(This is the latest in a series I’ve been writing about how we read, why we read, and what we read. It’s, um, a bit ponderous. These things happen.)
Over at Dear Author today, Janet writes about how the specialness of books should be determined by readers:
If anyone should be deciding whether books are special, it should be readers. No, let me correct that. Anyone can believe that books are special. Authors, publishers, editors, cover artists, marketing advocates – whoever. But the only people who should be deciding for readers if and when and which books are special, are readers.
I agree with this whole-heartedly, as I do with most of the piece. Books are consumer goods whose use value is determined by the reader. Their worth isn’t intrinsic. While gatekeepers like marketers, reviewers, booksellers, teachers, academics, and other readers influence these determinations–insofar they shape our taste and teach us how to read/make meaning from texts at all–it is ultimately the individual with the book on her couch or on the subway who decides if Moby-Dick was worth the slog.
To the extent that anything separates books from other consumer goods, it is that books in their physical or digital form are unfinished. We must decode them. And I do think that the reading experience provides a more intimate communion with books than consumption does with many other consumers goods. When I read, I have a reading voice in my head that repeats every word (or every few words if I’m skimming). I literally re-articulate everything the writer transcribed (and which editors, formatters, etc. shaped) and then filter it through my education, my past reading experiences, my mood, and so on in order to decide what it means. This is a somewhat different experience than eating an apple, wearing a shirt, or even looking at a picture.
I don’t think that my Moby-Dick is necessarily your Moby-Dick. And my Moby-Dick isn’t the same as when I first read the novel seven years ago. Today’s would be shaped by the first and the subsequent reading experiences. A rose is a rose is a rose: the first rose isn’t the last.
We must “finish” other consumer goods, of course, either by assembling them (e.g., Ikea furniture), making things out of them (e.g., groceries), etc., and we do have to decode other cultural goods, like film, music, and television, but books have always seemed different to me both because I value them more but also because the process takes longer. I’m a fast reader, but it still takes me four to eight hours to read a 70,000-100,000 word novel. I’m going to spend a lot of time with the writer (and the editor, etc.) in my head. And the form in which I’m going to experience a book is closely aligned with the form in which it was produced. A writer wrote on a page and I’m looking at a page, or a screen as the case may be. This may give books a sort of…liveness that other cultural productions don’t have. (I’m not sure what to call this quality.)
So books aren’t special but they are participatory in a way that marks them among consumer goods.
When reading Janet’s piece, I thought also about Elyse’s essay from last week at Smart Bitches Trashy Books in defense of romance novels. In the piece, she talks about studying classical literature at school and disliking, among others, Virginia Woolf.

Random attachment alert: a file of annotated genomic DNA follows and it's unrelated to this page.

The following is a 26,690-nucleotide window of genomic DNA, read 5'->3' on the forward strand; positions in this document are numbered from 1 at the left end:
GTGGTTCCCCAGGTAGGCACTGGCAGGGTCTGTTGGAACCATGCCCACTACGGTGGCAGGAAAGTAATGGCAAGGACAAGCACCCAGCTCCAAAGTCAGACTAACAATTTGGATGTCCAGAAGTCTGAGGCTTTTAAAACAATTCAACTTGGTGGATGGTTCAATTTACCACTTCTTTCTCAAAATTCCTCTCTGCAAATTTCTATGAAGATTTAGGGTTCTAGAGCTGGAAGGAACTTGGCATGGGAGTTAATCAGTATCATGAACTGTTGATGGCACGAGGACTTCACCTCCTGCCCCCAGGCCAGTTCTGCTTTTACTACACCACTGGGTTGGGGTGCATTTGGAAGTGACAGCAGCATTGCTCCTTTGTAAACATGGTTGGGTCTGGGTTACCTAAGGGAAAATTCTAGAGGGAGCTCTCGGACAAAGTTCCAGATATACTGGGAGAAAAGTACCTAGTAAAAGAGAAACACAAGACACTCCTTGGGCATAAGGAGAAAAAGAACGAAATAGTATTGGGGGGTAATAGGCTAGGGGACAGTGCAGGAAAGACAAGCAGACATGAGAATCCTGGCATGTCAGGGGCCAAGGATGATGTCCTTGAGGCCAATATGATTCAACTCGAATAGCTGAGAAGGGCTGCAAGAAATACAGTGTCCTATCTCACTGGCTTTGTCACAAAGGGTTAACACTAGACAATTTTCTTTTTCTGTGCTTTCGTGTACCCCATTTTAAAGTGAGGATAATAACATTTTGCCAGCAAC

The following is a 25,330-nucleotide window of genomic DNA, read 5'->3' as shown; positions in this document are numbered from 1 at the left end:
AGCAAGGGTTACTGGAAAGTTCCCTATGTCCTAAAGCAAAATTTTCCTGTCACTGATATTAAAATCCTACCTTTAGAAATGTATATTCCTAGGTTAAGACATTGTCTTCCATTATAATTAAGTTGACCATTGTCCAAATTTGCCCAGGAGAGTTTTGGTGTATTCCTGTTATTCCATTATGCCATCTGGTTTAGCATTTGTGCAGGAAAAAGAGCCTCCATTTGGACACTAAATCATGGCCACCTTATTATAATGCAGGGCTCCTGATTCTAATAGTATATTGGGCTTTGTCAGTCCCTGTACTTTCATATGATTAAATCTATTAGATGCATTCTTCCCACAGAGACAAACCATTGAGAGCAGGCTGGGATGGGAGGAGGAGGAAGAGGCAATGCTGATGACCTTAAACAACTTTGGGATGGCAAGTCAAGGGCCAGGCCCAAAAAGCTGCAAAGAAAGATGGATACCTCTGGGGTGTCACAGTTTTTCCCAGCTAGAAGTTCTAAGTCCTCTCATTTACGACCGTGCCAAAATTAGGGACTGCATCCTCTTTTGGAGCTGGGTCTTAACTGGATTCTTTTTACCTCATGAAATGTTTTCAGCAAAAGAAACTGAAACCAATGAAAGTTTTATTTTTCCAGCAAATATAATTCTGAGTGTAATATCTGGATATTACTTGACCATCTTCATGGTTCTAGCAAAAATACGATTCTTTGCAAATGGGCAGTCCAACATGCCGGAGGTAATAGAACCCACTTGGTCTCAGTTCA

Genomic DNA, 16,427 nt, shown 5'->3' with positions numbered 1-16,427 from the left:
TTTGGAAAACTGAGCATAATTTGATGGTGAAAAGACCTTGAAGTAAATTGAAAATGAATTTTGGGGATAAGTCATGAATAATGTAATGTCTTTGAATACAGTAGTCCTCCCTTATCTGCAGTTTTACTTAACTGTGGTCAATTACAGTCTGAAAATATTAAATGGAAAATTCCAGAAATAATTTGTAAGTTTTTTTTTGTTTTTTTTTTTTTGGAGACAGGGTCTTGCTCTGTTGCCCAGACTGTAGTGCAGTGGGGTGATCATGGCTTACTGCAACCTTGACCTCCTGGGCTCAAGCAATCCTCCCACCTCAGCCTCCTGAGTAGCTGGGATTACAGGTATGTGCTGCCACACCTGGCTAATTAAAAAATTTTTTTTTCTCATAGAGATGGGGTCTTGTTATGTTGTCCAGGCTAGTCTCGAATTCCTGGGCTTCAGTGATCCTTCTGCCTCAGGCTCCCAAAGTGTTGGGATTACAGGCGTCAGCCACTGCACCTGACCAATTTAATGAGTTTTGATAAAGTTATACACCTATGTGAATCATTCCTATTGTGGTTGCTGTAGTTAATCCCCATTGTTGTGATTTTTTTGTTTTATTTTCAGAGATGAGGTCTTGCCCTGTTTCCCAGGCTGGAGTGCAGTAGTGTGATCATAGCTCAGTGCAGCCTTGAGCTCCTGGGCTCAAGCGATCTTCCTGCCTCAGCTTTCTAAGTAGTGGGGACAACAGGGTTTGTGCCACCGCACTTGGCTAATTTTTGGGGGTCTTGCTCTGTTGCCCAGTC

I agree with the main thrust of her argument: we should read what we want, we shouldn’t let gatekeepers make us feel ashamed about our reading, and the classic literary canon has a set of values that ignore certain narrators and actors. I’ve written before in defense of romance (here and here) and these ideas were all present in those posts.
But I’ve also had powerful experiences with classic literature.
So in thinking about both pieces and myself as reader, I wanted to lay down the steps I go through in evaluating books. What makes a book special to me? What makes a book good to me? How would I explain the merits both of literary fiction and of romance?
For what it’s worth, here’s how I evaluate texts in five easy questions:
1) How is the text written?
Is it a sonnet? A fairy tale? A prose oscillation between discussions of whale anatomy and a ponderous narrative about the workings of a whaling ship? A breezy historical romance? A dense, dark contemporary novel? A lyric meditation on redemption, punishment, and convention?
I want to know what a text is up to formally and thematically because genre defines my expectations. The text can either give me what I expect or flip me the literary middle finger. Either choice can be good.
2) What’s the relationship between the form and the content?
Good texts show mastery of form–either because I can’t imagine the story being told any other way or because there’s wonderful tension between the form and the story. A novel I think is a perfect marriage of form and content is Susanna Kearsley’s The Winter Sea. It’s not the first divided timeline novel I’ve read; it’s not even the first divided timeline romance. Instead, it’s a hybrid of romance and historical fiction with gothic elements. It’s formally and thematically complex. But the way the pieces comment so perfectly on each other and the way genre both defines what the piece will do but keeps me guessing are terrifc.
One short example the latter approach is W.B. Yeats’s “Leda and the Swan.” It’s a sonnet, a personal form often associated with romantic love, used to here to tell a story about violence and rape. For me, the tension between the two works. Pop Sonnets are other, more fun, examples.